As state officials and stakeholders look for ways to improve forest health around Washington that are in need of restoration, one possible new tool may be found in biochar – a fine-grain charcoal that can be used to treat wastewater and soil. Its potential for that and other uses has inspired a strong bipartisan effort calling for further research.
House Joint Resolution 4000 (HJR 4000) would affirm “the Legislature’s support for the research of biochar as an animal feed, remediation tool, landscaping material, and soil amendment for forest and agricultural lands.” The resolution is sponsored by Rep. Matt Shea (R-4) and cosponsored by 18 Republicans and Democrats. Its companion bill in the Senate is SJM 8005 sponsored by Rep. Shelley Short (R-7) with similar bipartisan cosponsors.
HJR 4000 acknowledges research conducted by Washington State University, the state Department of Ecology and the U.S. Forest Service on the uses of biochar.
One of the problems with biochar is that despite that research, common knowledge about it remains limited, says Greg Rock with Carbon Washington. At a Jan. 16. public hearing of the House Committee on Rural Development, Agriculture, & Natural Resources, he told lawmakers that “from a cynical perspective someone might say this memorial doesn’t do anything, and maybe it’s easy to get a bipartisan group to do nothing. But I disagree. I think that this is an important memorial, primarily an educational vehicle.”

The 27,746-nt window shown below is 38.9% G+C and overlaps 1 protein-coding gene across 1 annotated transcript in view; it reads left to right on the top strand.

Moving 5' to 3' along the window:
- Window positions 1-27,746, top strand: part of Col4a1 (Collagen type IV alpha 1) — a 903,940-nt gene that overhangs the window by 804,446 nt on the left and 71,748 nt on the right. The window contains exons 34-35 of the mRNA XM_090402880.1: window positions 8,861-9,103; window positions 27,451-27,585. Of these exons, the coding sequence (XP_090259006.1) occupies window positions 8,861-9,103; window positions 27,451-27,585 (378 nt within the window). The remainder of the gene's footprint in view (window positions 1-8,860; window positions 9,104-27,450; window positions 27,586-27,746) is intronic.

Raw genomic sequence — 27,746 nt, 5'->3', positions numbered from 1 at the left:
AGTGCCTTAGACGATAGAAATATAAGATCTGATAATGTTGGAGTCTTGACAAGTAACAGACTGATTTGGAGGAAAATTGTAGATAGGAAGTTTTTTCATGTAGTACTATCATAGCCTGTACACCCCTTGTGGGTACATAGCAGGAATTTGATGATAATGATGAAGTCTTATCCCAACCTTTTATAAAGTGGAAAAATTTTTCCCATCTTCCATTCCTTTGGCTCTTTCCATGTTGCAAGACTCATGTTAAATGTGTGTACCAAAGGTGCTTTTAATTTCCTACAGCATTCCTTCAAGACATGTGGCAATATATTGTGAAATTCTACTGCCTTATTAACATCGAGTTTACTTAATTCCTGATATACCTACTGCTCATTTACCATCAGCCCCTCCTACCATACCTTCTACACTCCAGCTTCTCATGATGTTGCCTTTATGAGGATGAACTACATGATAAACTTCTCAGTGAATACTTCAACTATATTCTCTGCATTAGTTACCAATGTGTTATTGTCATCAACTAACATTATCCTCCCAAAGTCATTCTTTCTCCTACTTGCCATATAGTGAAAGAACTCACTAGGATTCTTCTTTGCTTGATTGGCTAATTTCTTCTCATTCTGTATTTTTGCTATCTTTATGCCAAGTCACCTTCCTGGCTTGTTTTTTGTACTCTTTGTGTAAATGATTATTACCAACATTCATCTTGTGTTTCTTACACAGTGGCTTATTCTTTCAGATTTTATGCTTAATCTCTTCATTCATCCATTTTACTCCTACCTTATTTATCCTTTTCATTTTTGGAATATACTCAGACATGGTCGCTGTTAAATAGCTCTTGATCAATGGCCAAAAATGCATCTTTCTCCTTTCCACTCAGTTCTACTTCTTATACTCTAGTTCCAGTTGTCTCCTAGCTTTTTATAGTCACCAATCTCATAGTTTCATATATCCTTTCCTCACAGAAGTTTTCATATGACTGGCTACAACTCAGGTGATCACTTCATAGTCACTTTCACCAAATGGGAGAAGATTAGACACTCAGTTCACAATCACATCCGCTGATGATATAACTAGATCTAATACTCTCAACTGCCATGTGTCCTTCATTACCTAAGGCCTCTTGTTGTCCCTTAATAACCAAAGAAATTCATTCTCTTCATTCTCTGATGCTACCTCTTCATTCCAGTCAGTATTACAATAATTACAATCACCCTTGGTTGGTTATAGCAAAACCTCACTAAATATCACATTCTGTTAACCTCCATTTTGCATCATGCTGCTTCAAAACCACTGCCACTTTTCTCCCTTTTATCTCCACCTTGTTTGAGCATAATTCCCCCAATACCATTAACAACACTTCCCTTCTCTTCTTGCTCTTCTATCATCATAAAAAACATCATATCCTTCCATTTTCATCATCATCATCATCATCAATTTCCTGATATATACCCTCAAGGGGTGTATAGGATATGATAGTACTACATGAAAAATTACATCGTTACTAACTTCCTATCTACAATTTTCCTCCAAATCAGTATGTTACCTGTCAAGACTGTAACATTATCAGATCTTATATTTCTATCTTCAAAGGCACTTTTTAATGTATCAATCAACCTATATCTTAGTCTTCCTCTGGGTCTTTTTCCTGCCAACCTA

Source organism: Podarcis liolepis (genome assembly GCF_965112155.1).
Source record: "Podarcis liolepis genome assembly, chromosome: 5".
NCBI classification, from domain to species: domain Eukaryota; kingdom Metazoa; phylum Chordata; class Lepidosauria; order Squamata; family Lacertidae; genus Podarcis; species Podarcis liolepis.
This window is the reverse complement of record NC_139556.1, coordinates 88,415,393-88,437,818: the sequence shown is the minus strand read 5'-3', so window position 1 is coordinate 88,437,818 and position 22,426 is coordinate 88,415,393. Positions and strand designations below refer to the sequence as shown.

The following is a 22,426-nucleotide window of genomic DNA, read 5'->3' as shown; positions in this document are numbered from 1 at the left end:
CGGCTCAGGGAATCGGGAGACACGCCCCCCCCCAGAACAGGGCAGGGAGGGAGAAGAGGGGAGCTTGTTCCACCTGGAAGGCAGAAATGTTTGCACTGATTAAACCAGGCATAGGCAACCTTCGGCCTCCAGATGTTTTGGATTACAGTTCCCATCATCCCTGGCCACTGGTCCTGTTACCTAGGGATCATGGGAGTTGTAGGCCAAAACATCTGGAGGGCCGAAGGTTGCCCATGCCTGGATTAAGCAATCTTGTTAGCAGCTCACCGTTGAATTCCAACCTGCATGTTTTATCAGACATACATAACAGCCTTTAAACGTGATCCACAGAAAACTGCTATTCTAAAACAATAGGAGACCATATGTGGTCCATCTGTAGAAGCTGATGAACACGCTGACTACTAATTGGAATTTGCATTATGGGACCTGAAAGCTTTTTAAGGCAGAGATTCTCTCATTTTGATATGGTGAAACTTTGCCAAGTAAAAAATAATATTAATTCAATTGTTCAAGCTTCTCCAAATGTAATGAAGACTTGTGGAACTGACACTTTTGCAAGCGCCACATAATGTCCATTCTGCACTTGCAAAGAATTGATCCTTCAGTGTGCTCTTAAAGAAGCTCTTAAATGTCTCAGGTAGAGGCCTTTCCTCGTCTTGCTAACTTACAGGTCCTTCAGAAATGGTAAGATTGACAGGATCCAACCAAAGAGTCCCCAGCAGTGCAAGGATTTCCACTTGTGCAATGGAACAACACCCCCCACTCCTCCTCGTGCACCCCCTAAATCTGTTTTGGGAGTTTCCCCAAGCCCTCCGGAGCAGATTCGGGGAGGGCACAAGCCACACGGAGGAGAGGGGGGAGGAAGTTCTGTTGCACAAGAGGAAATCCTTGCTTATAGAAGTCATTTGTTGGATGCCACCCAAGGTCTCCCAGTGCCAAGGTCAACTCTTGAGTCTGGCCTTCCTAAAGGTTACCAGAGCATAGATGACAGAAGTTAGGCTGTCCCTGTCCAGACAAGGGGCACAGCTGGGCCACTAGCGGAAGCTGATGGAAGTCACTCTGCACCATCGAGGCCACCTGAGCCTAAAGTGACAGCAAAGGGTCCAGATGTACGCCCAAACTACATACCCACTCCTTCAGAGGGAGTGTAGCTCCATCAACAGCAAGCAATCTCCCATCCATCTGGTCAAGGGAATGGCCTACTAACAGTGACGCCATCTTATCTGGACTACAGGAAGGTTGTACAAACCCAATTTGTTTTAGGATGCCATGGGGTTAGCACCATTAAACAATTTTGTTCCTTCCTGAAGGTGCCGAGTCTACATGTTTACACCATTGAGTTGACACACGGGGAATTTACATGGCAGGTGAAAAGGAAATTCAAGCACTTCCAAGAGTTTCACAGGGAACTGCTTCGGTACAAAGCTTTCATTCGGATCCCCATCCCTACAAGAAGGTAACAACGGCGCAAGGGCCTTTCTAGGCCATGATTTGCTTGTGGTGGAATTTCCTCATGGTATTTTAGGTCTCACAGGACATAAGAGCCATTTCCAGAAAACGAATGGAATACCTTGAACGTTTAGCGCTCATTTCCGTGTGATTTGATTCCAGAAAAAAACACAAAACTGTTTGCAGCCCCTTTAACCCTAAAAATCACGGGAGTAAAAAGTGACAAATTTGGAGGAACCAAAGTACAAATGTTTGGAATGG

He added that despite working as a sustainability engineer, he hadn’t heard about biochar until a few years ago. “Education is really important. It’s hard to expect legislators to have much knowledge of this topic. Biochar is not a panacea. It’s not going to solve all of our problems, but it’s a very interesting topic, and it’s worth studying more.”
According to a 2018 WSU study done in conjunction with Ecology, biochar created through waste materials can potentially help reduce landfill space demand as well as greenhouse gas emissions through carbon sequestration, a strategy advocated by Commissioner of Public Lands Hilary Franz in a January 2018 letter to state lawmakers.
A 2017 post by USFS noted that biochar can aid other forest health treatments such as mechanical thinning by restoring nutrients into soil and can help mimic the same positive forest management effects of natural wildfire. Also, USFS found that in greenhouse production biochar has the potential to offer the same nutrients and growth properties as vermiculite, a compound used to retain water in soil.
Reflecting on the research done, Rock said: “We’ve really positioned ourselves well to be a leader in this industry, which we are.”
No further action is scheduled for HJR 4000.